Although the Barrs have a large collection, they’ve never spent that much money on art, tending to buy works before the artists become too expensive, then moving on to the next generation. “If you look at the stuff we’ve purchased, it’s usually been made by people between 25 and 35.” Naturally, they’ve also had specific dealer galleries they were interested in over the years, because “there’s a whole lot of different art worlds that show different sorts of art, and we’re interested in a very particular sort. So usually there are only a couple of dealers showing the sort of art that we’re interested in.” Any recommendations? “We just fell into it, really, and I think that’s probably the easiest way to do it. I mean, you obviously need to see a lot of things or you won’t have anything to choose from.” Giving half the profits to the artist on the odd occasion that they do sell a piece, the Barrs also believe in the age-old idea that you should buy art because you love it and want to live with it, not for profit.
The best-known dealer in Dunedin is Brett McDowell, who “discovered” artists like as Kushana Bush and up-and-coming ceramist Suji Park. His exhibitions are always worth checking out, and there is usually an opening every three or so weeks. It also pays to get on the mailing list for the Dunedin Art School, whose openings are just as frequent and often as amazing.
The Future Is Trending, Y’KnowTrends in contemporary art are hard to define. Gone are the days of Cubism and Pop Art: in the post-modern world it can seem like we’re left with an intricate, beautiful mess, but not necessarily. Natalie believes there has been a resurgence in performance art over the past five years or so, and Jamie says that “architecture is pretty hot at the moment. Anything to do with urban planning, environmental concerns and things like that are quite salient at the moment, especially in New Zealand because of the Christchurch earthquake, and globally because of urban planning concerns and growth concerns.” Jim agrees. “I think a lot of artists, although they’re all flying around the world using up air miles and what have you, are starting to see that even art can start offering some solutions to sustainability issues.”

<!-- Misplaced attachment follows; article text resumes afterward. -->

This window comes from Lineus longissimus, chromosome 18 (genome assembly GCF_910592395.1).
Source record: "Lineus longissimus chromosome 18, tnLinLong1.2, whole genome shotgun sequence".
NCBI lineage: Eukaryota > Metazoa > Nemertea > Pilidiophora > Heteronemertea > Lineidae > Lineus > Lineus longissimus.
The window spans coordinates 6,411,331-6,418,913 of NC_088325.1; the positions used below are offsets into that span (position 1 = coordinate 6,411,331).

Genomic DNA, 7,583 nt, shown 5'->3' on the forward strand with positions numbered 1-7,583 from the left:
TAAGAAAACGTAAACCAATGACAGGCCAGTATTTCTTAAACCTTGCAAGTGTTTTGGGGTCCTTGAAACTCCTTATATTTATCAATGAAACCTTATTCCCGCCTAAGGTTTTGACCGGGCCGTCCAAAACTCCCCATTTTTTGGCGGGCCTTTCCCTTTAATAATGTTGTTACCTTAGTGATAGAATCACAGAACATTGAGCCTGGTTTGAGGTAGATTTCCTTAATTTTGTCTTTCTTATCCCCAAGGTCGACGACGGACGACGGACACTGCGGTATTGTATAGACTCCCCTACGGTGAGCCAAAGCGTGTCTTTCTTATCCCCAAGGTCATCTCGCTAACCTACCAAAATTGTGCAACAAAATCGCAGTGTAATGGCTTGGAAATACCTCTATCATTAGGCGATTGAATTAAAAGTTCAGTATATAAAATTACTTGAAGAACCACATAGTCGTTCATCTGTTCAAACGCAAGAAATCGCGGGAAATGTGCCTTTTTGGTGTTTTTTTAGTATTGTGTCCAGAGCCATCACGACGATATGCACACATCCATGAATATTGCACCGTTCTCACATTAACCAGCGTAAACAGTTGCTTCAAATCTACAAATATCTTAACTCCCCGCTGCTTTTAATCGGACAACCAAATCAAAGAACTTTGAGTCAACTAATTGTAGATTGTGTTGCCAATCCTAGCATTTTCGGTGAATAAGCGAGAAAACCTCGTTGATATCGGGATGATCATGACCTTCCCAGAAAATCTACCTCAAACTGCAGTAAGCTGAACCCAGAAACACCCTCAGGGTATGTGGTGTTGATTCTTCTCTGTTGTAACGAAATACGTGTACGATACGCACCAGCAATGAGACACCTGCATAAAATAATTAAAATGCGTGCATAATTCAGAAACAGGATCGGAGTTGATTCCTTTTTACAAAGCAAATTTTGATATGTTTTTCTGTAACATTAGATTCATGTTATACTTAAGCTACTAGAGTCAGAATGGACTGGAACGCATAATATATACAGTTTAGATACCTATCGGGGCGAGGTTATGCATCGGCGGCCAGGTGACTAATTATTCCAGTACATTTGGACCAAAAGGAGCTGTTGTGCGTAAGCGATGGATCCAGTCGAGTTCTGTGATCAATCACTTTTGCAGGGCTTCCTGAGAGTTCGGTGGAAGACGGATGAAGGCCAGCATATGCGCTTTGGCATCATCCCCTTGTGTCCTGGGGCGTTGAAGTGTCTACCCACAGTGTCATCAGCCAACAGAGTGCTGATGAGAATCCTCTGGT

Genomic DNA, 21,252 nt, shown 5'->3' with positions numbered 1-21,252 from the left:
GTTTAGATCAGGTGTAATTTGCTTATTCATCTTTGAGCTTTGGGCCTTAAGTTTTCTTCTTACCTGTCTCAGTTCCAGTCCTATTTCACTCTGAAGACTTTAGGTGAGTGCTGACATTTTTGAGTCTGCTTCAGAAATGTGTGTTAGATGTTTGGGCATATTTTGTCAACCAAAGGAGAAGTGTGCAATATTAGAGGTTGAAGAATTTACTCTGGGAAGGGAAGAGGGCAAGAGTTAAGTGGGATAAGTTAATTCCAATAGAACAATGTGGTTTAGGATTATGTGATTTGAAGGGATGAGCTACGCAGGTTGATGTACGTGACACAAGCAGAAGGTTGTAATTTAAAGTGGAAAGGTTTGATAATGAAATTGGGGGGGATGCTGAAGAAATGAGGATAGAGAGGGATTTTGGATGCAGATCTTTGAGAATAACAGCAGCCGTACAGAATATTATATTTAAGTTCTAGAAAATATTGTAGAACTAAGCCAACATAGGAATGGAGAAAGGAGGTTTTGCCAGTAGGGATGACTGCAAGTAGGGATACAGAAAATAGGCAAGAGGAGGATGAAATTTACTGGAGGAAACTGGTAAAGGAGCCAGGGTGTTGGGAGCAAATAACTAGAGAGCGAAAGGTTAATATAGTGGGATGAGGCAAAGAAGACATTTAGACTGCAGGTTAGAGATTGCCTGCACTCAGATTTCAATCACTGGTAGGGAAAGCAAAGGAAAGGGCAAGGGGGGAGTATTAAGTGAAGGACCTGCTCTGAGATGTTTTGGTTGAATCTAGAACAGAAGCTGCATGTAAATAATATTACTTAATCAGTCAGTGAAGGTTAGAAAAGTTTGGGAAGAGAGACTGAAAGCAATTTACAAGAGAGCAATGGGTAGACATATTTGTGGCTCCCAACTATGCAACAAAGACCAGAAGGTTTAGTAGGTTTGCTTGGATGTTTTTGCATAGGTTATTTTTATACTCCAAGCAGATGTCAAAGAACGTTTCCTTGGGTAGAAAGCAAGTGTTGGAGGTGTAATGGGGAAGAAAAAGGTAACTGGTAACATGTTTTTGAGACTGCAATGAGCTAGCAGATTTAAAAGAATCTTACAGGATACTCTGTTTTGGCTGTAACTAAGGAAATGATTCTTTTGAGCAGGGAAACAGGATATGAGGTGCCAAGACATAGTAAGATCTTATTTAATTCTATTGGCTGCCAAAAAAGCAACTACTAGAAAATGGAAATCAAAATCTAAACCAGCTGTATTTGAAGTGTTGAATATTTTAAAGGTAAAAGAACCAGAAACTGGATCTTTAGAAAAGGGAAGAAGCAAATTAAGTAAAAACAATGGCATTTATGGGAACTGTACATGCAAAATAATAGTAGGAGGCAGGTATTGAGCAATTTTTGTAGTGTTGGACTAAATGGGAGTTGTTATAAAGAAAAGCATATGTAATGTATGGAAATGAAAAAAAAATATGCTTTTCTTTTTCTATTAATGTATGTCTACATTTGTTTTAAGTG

Both Jamie and Jim talk about the possible rise of video gaming as an artistic medium, with Jamie planning some sort of video game exhibition in the future. Jim, for one, finds Minecraft amazing: “We were staying with some young kids who have been playing Minecraft recently, and I’ll tell you what: that’s their world! They’re completely immersed in it, and they’re so skilled.” But he wonders what will happen to the physical “object” nature of art. “Are we coming to a world where people are pretty integrated into their laptops and their visual world? You sort of feel that the object will always be with us, but it’s not guaranteed. I think that’s definitely something that younger artists are looking at.” Jim also identifies a “definite reintroduction of craft”, while in the past “if you did ceramics you were just tossed out of the art world, basically.”
All three say that works incorporating video and digital animation are more commonplace now than they were in the 1970s, when video art emerged. Jim finds it amazing that video took so long to be incorporated into art institutions – “for private collectors, it still hasn’t really happened yet.” Jim and Mary were possibly some of the earliest collectors to embrace the medium, even though it seems so obvious: “You have a screen where you can show absolutely incredible imagery or some amazing art work. Why would you not have it at home? It’s easier to collect than a bloody bronze sculpture, that’s for sure!”